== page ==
• one egg

To roast the vegetables:

  1. pre-heat your oven to 425
  2. clean and dice each 1/2 beet, 1/2 potato (or anything you are using) very small; clean any cauliflower or broccoli into 4-5 tiny florets; quarter 3-4 mushrooms; half 1 jalapeno down the middle and pull as many seeds out as possible
  3. leaving out red beets, toss and coat all veggies together with olive oil, salt and pepper; toss beets with olive oil, salt and pepper separately to keep from bleeding onto the others
  4. spread veggies evenly onto a sheet tray and roast until slightly browned and cooked through
  5. if some veggies cook first, take them off of the sheet tray and begin cooling

Once the jalapeno is done, try to peel it as best as possible, get the seeds out and very finely chop it:

jalapenoschopped

Once each of the veggies are done, turn the oven down to 375.

While the oven cools, make sure you have all your fillings (berries are cleaned and raw) out and ready and have laid out your little triangles of dough like so:

unrolledunfilled

Now, you can go ahead and start putting the filling on top of the triangles, taking care not to be too generous, as it will squish out the sides as it bakes.

unrolledfilledbetter

Next, roll them up gently and set them aside for a quick second.

Separate one egg, discard the white and use a fork to lightly scramble the yolk.

Finishing Touches

Use a pastry brush to put a thin coat of egg yolk on both sides of each roll (unless you are using any flavored butter, in which case see below).

If using any butter, melt it gently just enough to be able to brush it on, but not enough for it to be hot, and brush it on in place of the egg wash.

Sprinkle the top of the berry roll with a pinch of sugar, and the beets/goat cheese with a pinch of black pepper, the mozzarella and pizza sauce with a pinch of crushed red pepper.

rolleduncooked

Place the rolls gently on a baking sheet (I recommend using a Silpat or parchment paper beneath for easy clean up if the cheese or anything else melts out) and get them in the oven, baking until golden brown.

donerollsunplated

Let cool to the bite and dive in!

Search through your own fridge and see what you can find to fill a few rolls – I guarantee you’ll find plenty of treats and combinations to play with!

halfeaten

 Have fun and enjoy!

Baked Eggs in Meat Cups! (or, how to wow your brunch guests…)

 

I made these baked egg meat cups for breaky last weekend, and was telling a co-worker about them. She seemed to think it was some kind of super fancy ordeal, but it’s really not. Simple as can be – only a few steps and little clean up, great for serving a lot of people. While they’re baking in the oven (bout 10 minutes or so), throw together a quick salad with a nice tart vinaigrette and a few slices of lightly buttered sourdough toast to serve with the egg cups. With salad and toast, one egg cup is usually enough per person. They can be pretty rich.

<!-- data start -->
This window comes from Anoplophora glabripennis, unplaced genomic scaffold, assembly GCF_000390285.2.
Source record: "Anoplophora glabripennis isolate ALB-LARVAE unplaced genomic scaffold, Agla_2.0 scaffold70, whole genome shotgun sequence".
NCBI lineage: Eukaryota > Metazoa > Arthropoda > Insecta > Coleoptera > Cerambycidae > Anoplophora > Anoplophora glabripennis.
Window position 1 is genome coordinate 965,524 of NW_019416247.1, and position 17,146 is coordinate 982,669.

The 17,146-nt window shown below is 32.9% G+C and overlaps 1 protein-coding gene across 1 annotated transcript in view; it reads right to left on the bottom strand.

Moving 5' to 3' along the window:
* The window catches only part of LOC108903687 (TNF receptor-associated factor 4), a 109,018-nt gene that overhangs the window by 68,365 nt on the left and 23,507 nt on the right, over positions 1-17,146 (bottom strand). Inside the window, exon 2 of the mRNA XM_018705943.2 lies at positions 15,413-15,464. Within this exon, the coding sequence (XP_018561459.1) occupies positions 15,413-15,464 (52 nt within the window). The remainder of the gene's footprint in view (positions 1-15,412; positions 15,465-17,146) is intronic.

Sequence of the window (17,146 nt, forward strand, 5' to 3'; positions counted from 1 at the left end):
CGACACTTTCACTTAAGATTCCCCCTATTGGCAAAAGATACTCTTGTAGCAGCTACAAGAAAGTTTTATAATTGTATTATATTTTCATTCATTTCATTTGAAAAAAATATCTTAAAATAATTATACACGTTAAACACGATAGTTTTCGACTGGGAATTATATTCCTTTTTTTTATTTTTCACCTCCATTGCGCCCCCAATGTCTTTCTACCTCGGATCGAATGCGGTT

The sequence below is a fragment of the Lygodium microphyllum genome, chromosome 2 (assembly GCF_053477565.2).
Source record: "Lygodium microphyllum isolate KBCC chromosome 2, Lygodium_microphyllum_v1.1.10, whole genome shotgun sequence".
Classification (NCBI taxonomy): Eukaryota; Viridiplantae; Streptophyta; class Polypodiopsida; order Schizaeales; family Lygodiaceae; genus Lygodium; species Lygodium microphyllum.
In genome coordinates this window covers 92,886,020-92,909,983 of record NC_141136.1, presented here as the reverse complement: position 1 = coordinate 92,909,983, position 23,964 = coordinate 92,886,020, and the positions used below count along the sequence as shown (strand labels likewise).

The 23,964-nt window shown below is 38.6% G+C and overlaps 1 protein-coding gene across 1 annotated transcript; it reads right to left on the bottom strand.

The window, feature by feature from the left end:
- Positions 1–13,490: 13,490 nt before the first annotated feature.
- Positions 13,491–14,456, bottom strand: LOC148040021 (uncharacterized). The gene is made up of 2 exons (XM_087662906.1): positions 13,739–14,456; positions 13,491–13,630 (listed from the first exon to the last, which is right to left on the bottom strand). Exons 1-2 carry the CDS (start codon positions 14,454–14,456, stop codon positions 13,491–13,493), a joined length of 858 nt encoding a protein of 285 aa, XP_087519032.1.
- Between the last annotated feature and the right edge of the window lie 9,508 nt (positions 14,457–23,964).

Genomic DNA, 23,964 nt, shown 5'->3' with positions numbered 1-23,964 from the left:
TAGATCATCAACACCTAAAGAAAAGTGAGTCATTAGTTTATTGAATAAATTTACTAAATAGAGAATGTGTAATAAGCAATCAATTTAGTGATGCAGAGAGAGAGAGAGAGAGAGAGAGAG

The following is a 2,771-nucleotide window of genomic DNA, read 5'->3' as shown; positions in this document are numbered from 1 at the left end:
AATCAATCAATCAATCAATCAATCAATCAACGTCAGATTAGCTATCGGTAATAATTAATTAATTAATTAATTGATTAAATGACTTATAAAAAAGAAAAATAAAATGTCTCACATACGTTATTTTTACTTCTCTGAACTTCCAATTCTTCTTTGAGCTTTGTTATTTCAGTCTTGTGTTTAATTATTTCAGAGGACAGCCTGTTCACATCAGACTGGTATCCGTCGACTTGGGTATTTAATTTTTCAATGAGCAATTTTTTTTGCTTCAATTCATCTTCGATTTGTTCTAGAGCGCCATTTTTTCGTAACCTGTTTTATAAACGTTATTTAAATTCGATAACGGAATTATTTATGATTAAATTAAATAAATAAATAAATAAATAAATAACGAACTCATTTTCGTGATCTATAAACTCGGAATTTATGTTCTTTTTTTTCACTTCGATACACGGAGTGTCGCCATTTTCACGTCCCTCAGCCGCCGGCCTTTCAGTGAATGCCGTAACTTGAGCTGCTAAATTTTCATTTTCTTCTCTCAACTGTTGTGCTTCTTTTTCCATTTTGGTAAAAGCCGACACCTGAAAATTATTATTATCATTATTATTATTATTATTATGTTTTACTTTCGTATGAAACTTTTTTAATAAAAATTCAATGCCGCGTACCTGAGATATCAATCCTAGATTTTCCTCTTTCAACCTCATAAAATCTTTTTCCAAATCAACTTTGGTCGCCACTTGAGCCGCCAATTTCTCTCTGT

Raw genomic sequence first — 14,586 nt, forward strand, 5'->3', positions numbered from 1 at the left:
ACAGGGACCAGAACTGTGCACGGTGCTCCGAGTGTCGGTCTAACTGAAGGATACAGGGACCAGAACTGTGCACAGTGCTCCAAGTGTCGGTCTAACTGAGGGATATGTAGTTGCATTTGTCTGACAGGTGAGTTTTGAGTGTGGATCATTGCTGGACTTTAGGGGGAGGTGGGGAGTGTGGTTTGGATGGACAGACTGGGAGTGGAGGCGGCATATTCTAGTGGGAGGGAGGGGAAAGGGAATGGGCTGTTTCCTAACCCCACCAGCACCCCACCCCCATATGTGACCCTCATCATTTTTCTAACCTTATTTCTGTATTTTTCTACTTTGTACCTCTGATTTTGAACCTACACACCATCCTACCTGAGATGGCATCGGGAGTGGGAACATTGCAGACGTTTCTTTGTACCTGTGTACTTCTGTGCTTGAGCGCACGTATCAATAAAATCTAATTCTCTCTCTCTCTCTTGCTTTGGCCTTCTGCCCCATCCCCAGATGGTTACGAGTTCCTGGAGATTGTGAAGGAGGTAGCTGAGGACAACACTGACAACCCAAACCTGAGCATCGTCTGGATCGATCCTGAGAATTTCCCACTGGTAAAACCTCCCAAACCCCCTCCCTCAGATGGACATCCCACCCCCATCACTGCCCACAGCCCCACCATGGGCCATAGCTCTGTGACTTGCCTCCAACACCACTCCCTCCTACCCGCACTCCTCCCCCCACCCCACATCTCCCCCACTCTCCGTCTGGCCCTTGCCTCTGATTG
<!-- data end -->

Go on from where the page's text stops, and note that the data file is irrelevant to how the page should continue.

Ingredients:

You’ll need a non-stick muffin tin for this.

For each individual cup, you’ll also need:

  • A few slices (about 3, depending on the size) of very thin sliced cured meat (proscuitto recommended)
  • One egg 
  • 2-3 white button mushrooms, chopped
  • 1/2T butter
  • One medium-thick round slice of tomato
  • 1T grated parmesan cheese
  • Salt & pepper
  • 1 oven, preheated to 400

How-to:

1. Line the muffin cups with proscuitto. You can substitute the proscuitto for very thinly sliced bacon, or other cured meats. Just make sure whatever you use is as thin as can be!

2. Sautee your already chopped mushrooms in a small dollop of butter, and a pinch of salt and pepper. Then, drop a slice of raw tomato into each cup, and top it with a few mushrooms.

3. Crack one egg carefully atop the mushroom-tomato cup, careful not to break the yolk and trying to keep it as close to the center as possible. Sprinkle with a pinch of salt and pepper and a pinch of the parmesan cheese.

4. Bake in your preheated 400degree oven until the whites are juuuust set, the yolk still a tiny bit wobbly.  The yolk will continue to cook after you take it out of the oven, until you cut it open and let all the heat out. So poke the yolk ever-so-gently (without piercing it) to find the perfect time for your desired consistency. If serving with toast and salad, I recommend it nice and runny! MMmmmm….

5. After you pull it from the oven, and once it sets for a minute in the meaty-muffin cups, it will be easy to slide out using a couple of wooden or large spoons (be gentle!). Top it with the remaining parmesan cheese and serve with a simple salad of greens and vinaigrette to cut the richness of the meat and cheese and egg and toast to sop up the yolk.